Tuesday, June 23, 2015

Summer crime prevention tips from Captain David Falcinelli

The following is a message to the community from Captain David Falcinelli, Commander of the Montgomery County Police, 2nd District Station in Bethesda.


I am pleased to share that crime in most major categories is down as of the end of May according to year-to-date statistics. Our most recent success occurred when a suspect stole a bicycle, then attempted to sell it on Craigslist. The alert owner saw the “for sale” ad listing his bike and alerted police who set up a purchase from the suspect and made the arrest. This is the third arrest for bicycle theft made in the last several weeks. Theft from autos, which is one of biggest property crimes in the 2nd District, has been relatively low over the last several months. Residential and commercial burglaries are also down, along with stolen autos. The only major category that has seen an increase is Robbery in which there have been 18 events so far, versus 16 at the same time last year.

While it would certainly be easy to look at these decreases and relax, school is out and summer is here and we need to increase our vigilance more than ever. Summer is a time when many vacations occur leaving homes unattended. It is a time when windows and garages are left open to enjoy the nice weather. Unfortunately, it is also a time when criminals take advantage of opportunities that are presented to them.

Many people apply sunscreen before spending a day on the water or at the pool because it is a simple preventative measure that prevents a burn. It only takes a few minutes, but the benefits are great as one quickly learns when they forget to do so and end up with a burn. Preventing crime is a little like preventing sunburn. Put a little thought and effort into prevention, and your risk of becoming a crime victim will be reduced tremendously.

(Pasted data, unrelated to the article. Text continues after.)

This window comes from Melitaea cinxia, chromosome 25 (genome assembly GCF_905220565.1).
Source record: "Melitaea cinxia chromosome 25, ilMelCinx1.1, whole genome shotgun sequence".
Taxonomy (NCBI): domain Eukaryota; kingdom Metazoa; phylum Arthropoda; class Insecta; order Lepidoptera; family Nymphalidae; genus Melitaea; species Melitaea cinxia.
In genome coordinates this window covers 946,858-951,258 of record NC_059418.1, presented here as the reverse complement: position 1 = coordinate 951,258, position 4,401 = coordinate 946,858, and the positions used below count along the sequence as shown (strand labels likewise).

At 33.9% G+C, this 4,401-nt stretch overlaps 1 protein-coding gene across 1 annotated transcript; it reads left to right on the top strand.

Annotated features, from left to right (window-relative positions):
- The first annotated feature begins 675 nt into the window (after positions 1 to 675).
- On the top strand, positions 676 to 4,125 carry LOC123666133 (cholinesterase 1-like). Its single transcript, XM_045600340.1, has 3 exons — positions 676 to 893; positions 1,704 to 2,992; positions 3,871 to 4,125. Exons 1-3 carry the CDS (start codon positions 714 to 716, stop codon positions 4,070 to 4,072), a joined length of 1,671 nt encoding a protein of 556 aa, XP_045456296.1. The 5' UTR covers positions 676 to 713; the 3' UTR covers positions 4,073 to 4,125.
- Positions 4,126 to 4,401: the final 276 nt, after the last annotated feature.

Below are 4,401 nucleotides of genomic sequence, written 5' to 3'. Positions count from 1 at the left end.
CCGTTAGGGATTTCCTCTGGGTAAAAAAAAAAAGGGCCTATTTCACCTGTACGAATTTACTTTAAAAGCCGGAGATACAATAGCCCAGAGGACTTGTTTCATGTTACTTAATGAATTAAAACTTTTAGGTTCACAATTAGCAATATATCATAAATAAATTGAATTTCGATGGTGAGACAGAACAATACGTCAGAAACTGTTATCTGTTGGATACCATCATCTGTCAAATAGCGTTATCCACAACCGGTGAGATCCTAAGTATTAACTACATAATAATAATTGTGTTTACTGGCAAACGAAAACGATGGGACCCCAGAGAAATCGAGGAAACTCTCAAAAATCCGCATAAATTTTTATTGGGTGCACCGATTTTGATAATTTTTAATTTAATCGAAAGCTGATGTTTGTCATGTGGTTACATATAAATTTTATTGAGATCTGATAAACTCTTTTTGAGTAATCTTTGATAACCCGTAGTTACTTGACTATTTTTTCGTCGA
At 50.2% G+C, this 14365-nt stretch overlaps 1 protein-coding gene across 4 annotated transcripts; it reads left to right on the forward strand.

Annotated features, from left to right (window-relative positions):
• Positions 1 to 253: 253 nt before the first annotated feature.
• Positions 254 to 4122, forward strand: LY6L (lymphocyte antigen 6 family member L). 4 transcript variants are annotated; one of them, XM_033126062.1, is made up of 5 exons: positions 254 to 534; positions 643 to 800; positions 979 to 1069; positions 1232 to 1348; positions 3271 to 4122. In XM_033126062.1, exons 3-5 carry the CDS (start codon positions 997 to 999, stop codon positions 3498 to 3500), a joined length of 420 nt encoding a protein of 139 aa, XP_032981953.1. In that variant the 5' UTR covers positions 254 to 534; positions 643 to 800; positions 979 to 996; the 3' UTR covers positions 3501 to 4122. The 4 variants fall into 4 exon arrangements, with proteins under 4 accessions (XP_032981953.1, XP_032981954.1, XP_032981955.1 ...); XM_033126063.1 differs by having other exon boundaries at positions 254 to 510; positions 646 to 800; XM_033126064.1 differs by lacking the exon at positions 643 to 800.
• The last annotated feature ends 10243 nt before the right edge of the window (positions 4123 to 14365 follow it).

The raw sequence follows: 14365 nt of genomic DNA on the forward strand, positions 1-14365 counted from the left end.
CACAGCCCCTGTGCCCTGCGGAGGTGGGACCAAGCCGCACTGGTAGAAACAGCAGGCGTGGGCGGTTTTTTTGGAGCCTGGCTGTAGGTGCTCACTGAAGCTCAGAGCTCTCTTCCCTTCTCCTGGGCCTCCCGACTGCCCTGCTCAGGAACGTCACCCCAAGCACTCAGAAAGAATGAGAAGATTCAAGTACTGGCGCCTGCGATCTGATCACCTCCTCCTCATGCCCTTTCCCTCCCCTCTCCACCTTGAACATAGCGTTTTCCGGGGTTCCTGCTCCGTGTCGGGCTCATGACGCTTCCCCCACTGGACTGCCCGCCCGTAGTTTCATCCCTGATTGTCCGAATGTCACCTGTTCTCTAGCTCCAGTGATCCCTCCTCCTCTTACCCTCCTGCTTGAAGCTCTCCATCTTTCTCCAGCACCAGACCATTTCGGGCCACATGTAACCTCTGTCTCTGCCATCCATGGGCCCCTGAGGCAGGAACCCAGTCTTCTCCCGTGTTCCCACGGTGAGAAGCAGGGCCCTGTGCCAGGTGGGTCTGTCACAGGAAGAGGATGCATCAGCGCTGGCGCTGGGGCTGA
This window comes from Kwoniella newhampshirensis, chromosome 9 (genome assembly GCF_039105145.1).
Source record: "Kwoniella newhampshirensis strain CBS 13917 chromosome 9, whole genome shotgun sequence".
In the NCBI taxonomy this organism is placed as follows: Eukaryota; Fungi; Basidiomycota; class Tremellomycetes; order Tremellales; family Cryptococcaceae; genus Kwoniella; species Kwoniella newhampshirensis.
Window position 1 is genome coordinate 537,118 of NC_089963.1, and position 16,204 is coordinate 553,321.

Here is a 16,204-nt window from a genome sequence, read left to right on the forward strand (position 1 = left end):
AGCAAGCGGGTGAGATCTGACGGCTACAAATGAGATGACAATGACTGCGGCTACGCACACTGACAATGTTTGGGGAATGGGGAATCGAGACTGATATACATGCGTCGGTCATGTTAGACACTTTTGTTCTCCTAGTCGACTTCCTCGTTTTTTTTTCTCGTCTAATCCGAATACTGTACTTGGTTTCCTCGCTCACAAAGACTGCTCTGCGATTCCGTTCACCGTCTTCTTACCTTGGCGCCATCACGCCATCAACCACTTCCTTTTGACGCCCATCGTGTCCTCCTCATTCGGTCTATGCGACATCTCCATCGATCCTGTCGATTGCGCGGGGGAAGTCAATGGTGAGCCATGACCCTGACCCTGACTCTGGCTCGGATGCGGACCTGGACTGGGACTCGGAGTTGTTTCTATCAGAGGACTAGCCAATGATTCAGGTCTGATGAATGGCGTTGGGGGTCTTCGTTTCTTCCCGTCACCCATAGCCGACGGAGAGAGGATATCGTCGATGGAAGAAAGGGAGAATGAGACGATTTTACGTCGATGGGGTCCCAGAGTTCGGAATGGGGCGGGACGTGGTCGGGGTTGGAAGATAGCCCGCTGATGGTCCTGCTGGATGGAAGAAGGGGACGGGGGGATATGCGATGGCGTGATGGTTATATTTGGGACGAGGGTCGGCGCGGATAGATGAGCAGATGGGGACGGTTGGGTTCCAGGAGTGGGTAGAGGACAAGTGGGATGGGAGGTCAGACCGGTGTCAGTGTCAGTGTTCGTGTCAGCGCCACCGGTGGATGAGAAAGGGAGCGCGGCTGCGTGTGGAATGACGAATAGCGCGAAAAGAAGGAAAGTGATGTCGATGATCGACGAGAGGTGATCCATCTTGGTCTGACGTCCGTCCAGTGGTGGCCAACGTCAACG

As your police department, we are going on the offensive in an effort to keep these downward trends heading in the right direction. I have requested and received additional resources that will be specifically targeted into neighborhoods where theft from autos traditionally increase during the summer months. We have begun overtime crime prevention details. Our District Community Action Team is patrolling  neighborhoods on bicycles, including some areas that have never seen bike patrols before.  We are deploying our resources in a variety of ways to keep the criminal element guessing as to where we are.

Despite all these additional measures, the most important part of this equation is each of you. Before going on vacation, remember to make sure your newspapers/mail/flyers are picked up or delivery is stopped, ensure your grass is cut, use timers on lights and/or TV’s (do not leave a front porch light on during the daytime!), engage your alarm system, and have a neighbor look in on your house.  If you are a bike rider or store your bikes in your garage, please close and lock your garage doors if you are not actively using the garage. We are seeing an increase in theft of bikes from garages.  Make your bike unique by using stickers, etc. Take a picture of it (and you on it) and jot down the serial # and have it available to share with the police in case it is stolen.  Use a strong, U-shaped lock. Most importantly, help us prevent theft from autos by locking your car doors, removing anything of value and anything that appears to contain anything of value, and report any suspicious activity in your neighborhoods immediately to the police